Man and God in Frankenstein and Jurassic Park
Not since Mary Shelley's Frankenstein, has an author captured such a theme in their work in a way that is magical and captivates the reader. Michael Crichton's science fiction novel Jurassic Park portrays what happens when man plays God: his imperfections cause things to go terribly wrong. The story's, plot, setting, point of view and characterization all add to an atmosphere of fear and raise readers' consciousness about the consequences of doing so.
Jurassic Park is dealing with a very sensitive issue that involves every person on the planet because everybody has genes. It deals with genetic engineering and the repercussions of the actions that scientists take. There are a lot of unanswered questions that deal with the ethics and morals of the study of genetics. In this situation Robertson Davies appropriately says that, ìMen of action, I notice, are rarely humble, even in situations where action of any kind is a great mistake, and masterly inaction is called for (Kuchling), which is exactly what happened in Jurassic Park.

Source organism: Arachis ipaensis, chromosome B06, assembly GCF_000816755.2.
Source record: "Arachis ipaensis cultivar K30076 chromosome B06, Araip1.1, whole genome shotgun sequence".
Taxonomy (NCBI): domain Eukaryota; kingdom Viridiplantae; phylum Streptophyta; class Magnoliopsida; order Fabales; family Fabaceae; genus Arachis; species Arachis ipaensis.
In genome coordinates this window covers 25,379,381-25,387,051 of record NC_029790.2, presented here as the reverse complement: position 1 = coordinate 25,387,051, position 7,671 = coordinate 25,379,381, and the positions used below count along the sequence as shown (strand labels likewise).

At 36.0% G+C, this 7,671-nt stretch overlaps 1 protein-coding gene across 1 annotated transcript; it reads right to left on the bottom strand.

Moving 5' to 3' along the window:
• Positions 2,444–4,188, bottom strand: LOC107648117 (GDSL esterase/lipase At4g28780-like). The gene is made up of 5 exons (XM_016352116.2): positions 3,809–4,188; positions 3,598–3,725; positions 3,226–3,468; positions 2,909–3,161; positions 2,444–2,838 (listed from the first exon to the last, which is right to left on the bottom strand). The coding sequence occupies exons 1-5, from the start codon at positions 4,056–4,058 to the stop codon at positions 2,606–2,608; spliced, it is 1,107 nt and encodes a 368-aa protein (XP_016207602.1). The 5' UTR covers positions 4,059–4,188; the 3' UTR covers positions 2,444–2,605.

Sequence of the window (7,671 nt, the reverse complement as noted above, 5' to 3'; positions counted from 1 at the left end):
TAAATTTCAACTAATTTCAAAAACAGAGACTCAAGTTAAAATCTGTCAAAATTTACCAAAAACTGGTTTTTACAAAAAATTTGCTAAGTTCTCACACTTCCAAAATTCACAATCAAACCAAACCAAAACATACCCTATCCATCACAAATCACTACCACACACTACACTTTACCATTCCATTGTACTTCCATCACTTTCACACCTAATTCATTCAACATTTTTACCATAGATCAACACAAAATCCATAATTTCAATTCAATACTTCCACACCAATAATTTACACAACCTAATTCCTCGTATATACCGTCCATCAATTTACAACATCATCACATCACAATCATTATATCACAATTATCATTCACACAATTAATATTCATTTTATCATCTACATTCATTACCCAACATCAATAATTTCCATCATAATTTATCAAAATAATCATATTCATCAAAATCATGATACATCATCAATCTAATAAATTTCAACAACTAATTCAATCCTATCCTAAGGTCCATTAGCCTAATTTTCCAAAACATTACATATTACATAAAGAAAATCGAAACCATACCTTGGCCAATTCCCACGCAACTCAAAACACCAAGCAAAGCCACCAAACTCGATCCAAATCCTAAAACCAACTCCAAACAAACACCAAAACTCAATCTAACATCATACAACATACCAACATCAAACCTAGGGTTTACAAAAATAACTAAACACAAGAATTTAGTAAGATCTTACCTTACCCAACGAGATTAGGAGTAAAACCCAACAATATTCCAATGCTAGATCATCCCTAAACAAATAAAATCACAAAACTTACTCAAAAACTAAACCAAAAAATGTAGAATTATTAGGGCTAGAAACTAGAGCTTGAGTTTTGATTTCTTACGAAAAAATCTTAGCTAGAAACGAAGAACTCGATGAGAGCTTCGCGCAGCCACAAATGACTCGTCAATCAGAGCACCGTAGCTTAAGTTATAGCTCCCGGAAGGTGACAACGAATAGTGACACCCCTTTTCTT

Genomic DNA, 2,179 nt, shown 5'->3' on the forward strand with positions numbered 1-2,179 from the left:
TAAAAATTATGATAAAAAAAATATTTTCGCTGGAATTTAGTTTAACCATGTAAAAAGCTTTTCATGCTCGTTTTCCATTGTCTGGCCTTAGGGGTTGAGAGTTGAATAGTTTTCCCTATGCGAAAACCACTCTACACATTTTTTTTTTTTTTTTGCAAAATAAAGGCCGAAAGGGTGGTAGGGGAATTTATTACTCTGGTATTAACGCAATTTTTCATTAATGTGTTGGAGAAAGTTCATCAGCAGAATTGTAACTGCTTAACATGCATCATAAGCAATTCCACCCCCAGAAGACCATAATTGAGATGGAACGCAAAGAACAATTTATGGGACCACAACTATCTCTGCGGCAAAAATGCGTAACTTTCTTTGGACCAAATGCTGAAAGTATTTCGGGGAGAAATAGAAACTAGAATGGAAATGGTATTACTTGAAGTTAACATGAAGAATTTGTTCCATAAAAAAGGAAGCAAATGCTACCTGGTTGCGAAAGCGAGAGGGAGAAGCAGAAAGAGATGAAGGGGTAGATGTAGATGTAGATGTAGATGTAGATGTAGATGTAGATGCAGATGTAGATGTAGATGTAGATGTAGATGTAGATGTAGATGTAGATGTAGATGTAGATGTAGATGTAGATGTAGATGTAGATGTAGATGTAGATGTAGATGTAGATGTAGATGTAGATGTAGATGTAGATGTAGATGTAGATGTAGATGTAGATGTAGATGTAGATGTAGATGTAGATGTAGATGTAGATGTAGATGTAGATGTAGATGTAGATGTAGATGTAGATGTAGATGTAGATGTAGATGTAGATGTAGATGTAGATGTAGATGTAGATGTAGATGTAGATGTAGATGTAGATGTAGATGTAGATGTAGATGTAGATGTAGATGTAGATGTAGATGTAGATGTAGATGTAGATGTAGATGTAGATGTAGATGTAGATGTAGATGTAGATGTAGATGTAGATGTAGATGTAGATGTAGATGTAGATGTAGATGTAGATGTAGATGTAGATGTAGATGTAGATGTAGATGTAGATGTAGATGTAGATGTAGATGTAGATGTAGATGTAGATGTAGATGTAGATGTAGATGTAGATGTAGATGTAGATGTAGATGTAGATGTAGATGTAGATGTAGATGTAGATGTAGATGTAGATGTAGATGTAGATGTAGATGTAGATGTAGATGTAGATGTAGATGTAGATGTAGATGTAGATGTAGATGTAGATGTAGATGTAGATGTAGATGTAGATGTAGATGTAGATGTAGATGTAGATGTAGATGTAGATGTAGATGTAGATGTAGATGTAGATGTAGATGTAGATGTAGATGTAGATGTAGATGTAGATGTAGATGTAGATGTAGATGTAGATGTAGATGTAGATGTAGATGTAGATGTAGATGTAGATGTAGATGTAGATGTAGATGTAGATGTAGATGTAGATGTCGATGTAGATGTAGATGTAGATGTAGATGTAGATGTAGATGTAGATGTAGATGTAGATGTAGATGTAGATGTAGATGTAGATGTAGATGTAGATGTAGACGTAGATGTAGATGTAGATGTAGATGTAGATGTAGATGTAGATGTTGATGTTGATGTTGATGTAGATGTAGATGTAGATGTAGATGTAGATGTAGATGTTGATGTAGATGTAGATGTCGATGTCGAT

Starting with the plot one can start to see how it adds to an atmosphere of fear that makes the reader aware of the point that Crichton is trying to make. The plot of Jurassic Park begins in the middle of things and it does not follow the tradition plot line. It seems to climb steps through the implementation of different crisis and complications in the plot instead of having one smooth rising action. The story keeps building to this high intensity and does not climax until the very end. This adds to the fear because it creates suspense because the events just keep building on one another.
The setting also adds to the element of fear. Most of the story takes place on an exotic faraway island which adds an atmosphere of elusiveness and mystery. But the story opens in a hospital and then the setting jumps to the island which adds to the mystery of the story. The arrangements for the dinosaurs as far a safety precautions go are also described in the setting. All these things again add to the atmosphere of the story.
The point of view also adds to the atmosphere. Crichton has written this book with an omniscient point of view in order to enable the reader to view the entire situation of the island. ...